Value Added Article: The Fate of New Police Initiatives | EPW

Relevance: GS Paper II



Theme of the article

Accountability to the citizen must be paramount in community-policing initiatives.

Why has this raised?

As part of its community-policing initiatives, the Maharashtra police has decided to institutionalise the “best policing practices” that were or are being followed in districts across the state. These include the “police didi” programme in Mumbai, the “bharosa (trust) cell” by the Pune and Nagpur police and so on.

The hurdles to effective Policing

  • Such initiatives are discontinued after the officers who started them get transferred to other jurisdictions.
  • India’s ratio of police persons per 1,000 people is 1.2, which is grossly below the United Nation’s recommendation.
  • There are huge vacancies in almost every state, especially in the non-Indian Police Service posts.
  • Problems of overwork, lack of leave, poor dietary habits due to long hours of duty, lack of decent housing and so on are just some of the issues they face.
  • Lack of caste and religious diversity in the force.
  • The attitude towards women constables and assistant inspectors.
  • poor investigation, and forensic skills and means.
  • “political interference” in police functioning and the political executive’s hold over the force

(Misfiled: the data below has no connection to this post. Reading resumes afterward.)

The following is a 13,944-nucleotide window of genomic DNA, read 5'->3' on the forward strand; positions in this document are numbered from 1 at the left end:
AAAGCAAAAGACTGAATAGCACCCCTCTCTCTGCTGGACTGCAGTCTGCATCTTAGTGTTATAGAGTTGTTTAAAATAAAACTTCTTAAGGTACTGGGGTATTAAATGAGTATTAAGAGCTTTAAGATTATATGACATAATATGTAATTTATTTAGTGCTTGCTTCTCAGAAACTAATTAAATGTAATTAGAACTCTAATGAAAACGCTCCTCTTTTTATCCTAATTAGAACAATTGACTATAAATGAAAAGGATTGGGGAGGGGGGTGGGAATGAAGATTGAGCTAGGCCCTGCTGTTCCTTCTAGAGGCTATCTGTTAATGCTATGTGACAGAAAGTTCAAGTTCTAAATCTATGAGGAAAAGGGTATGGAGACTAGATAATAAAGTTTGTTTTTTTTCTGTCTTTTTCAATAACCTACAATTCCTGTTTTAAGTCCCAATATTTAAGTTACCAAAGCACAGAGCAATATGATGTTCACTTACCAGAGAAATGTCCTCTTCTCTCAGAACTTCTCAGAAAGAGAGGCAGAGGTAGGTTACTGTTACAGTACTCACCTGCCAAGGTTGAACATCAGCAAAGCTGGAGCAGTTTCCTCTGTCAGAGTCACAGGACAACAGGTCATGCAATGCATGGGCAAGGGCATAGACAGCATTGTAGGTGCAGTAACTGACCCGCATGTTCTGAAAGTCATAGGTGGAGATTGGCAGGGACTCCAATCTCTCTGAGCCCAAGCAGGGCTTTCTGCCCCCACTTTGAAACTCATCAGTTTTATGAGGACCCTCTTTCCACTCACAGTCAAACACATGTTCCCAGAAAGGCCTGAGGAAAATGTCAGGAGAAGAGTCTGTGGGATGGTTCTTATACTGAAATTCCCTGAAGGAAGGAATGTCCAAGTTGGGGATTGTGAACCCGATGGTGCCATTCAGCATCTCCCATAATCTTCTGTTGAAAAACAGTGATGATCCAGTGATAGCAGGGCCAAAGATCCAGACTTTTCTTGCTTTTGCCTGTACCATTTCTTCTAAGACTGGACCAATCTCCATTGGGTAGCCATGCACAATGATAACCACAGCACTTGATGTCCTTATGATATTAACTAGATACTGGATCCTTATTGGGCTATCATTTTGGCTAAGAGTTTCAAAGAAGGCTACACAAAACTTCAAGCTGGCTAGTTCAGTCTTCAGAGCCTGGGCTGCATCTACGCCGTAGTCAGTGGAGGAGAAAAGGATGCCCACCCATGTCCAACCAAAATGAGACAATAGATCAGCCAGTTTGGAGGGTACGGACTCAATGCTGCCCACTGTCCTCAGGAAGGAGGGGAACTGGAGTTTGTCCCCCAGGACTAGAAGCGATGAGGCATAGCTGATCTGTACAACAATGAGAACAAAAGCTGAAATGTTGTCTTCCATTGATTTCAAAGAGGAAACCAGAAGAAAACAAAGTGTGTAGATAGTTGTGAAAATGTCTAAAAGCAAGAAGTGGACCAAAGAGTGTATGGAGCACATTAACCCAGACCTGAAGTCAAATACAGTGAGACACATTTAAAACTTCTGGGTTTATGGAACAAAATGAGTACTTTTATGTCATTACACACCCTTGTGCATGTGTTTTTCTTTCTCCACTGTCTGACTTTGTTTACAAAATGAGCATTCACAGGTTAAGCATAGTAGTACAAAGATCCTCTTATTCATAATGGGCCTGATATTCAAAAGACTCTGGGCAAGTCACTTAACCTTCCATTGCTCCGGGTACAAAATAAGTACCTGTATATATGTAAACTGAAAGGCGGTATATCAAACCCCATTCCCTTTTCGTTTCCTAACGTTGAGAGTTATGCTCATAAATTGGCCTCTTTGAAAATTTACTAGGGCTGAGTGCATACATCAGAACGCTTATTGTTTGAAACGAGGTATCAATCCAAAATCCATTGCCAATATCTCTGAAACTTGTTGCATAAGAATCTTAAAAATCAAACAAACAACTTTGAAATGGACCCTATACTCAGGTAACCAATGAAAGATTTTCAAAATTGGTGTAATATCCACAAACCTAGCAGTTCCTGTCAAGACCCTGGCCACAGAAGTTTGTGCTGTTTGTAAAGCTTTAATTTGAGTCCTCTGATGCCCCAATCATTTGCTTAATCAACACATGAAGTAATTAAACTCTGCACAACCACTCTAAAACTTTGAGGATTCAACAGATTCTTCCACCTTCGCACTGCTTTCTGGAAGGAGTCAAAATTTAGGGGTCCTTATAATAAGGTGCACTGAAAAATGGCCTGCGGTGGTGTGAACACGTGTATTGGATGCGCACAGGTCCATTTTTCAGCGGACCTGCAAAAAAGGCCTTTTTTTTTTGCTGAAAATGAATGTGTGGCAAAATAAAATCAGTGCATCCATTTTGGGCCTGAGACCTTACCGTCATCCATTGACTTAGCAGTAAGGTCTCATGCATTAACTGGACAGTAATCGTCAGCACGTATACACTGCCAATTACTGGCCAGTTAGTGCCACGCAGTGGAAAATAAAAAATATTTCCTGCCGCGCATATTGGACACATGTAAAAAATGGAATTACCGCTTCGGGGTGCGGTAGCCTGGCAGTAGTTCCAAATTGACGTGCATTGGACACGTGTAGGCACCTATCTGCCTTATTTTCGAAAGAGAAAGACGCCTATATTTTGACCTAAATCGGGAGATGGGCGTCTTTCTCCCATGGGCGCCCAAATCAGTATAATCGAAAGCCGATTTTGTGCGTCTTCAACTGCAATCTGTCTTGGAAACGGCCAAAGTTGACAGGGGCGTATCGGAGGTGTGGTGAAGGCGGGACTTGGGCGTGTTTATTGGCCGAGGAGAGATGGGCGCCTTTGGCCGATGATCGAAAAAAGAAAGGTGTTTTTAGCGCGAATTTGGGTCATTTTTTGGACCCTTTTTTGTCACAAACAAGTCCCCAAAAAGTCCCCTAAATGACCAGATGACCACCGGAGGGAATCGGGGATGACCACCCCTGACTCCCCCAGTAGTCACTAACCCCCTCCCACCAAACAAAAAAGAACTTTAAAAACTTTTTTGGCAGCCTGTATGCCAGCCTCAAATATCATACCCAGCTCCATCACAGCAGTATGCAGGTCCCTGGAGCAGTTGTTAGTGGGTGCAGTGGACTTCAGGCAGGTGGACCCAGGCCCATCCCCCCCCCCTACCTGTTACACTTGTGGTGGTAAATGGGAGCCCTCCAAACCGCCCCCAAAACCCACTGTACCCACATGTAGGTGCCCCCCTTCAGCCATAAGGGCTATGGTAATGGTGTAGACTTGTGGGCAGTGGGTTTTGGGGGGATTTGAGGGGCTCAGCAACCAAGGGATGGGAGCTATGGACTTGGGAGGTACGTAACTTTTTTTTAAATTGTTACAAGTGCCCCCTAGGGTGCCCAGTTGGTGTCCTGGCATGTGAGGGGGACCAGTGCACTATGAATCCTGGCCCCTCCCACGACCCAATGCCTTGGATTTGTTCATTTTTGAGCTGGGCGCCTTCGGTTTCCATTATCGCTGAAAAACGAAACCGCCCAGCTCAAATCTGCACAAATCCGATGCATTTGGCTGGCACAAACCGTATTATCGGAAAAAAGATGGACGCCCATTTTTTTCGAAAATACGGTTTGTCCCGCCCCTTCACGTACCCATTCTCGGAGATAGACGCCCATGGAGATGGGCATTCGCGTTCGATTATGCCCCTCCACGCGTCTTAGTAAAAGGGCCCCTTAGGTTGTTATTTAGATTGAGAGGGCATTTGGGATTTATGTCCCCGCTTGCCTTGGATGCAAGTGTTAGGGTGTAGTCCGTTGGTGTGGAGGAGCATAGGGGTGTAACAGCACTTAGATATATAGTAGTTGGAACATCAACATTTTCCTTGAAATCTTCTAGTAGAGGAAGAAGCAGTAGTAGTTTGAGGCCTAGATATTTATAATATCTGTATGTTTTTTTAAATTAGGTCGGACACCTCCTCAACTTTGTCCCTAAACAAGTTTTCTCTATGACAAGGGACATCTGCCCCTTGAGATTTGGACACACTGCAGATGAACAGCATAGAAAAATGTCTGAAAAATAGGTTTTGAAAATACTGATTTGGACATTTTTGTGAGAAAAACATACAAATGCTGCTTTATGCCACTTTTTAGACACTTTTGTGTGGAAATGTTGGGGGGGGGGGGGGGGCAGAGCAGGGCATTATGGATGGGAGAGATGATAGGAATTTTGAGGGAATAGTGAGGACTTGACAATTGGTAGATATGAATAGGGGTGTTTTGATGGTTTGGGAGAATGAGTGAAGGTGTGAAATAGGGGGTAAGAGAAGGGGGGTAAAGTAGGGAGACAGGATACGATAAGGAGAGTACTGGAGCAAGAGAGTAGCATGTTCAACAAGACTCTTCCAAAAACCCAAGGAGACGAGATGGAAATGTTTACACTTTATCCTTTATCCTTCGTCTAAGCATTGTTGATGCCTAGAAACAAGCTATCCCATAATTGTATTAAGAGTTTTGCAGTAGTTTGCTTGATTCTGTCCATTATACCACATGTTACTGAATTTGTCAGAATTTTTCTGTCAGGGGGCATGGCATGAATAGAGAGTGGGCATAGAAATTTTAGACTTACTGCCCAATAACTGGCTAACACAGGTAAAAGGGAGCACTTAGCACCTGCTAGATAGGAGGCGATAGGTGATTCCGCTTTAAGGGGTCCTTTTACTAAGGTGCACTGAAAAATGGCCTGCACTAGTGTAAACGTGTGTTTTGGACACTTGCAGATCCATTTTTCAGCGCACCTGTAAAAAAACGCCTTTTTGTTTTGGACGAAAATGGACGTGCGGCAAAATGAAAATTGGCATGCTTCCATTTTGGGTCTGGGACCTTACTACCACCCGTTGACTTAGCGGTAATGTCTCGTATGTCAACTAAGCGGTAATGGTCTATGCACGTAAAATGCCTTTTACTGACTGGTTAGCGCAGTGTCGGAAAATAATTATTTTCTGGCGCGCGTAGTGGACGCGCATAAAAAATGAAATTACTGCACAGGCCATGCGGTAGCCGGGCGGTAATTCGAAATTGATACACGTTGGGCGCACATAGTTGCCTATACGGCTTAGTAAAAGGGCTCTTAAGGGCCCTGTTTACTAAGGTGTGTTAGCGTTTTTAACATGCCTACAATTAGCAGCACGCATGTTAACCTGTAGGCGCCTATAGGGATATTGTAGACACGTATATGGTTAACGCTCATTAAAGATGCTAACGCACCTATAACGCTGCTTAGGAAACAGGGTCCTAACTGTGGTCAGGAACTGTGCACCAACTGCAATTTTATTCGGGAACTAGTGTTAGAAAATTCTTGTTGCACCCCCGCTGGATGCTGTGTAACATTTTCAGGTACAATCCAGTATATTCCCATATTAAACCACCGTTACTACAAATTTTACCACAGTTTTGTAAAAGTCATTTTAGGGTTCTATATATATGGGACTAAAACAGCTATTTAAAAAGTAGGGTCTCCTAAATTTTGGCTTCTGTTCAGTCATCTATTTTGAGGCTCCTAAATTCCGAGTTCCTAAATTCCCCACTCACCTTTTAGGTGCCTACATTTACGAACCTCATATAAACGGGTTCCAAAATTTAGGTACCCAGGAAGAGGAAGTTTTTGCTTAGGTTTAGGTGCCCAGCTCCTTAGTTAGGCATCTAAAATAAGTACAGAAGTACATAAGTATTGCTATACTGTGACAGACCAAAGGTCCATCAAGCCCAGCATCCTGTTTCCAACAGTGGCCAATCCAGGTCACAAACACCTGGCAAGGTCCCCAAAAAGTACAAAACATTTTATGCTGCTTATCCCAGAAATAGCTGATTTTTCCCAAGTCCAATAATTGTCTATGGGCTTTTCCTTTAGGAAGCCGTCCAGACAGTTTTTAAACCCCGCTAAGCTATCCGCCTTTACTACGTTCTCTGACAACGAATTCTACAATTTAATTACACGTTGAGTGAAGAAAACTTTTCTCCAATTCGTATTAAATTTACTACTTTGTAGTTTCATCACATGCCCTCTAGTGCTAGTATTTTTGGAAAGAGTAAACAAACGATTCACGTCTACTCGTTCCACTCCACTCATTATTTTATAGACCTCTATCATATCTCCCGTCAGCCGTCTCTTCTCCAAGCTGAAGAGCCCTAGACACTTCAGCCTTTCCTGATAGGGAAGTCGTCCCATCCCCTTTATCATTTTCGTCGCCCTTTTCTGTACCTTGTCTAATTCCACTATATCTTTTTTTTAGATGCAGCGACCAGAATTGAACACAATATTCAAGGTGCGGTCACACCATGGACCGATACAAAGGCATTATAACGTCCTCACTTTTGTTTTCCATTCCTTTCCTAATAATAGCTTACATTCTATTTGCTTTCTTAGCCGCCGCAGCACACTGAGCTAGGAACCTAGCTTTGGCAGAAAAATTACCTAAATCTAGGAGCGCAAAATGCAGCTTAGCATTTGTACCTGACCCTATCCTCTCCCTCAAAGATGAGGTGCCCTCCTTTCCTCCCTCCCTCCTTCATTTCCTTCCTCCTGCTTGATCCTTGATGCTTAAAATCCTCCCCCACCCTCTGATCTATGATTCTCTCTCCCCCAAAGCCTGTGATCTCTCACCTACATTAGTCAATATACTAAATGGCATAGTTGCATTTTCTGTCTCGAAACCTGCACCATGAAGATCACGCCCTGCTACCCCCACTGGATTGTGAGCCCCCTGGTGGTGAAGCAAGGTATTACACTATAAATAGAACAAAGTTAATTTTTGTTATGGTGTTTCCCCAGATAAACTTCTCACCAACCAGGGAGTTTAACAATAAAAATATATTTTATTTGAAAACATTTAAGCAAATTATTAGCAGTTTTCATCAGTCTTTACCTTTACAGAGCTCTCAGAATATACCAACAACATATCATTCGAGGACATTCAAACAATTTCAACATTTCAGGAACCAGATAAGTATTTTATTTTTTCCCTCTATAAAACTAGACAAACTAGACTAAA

Way forward

  • The overall image of the police and the force’s efficacy—though different in different states—needs long-term bolstering through major reforms.
  • The introduction of eight-hour shifts in Kerala and Mumbai has been welcomed by the police therein. This needs to be replicated by other states.
  • The accountability of the police to the larger community and their attitudes towards tribal, marginalised, Dalit and women complainants must beensured.
  • Their training, postings, etc, need to receive urgent attention.
  • 10 states in the country have implemented a host of police reforms. More states need to follow.


Policing is the only non-combatant organsiation that can use force against citizens and curtail their liberty. Such power must be tempered by its own moral and social consciousness. The initiative announced by the Maharashtra police must take these factors into account when it institutionalises the best community practices.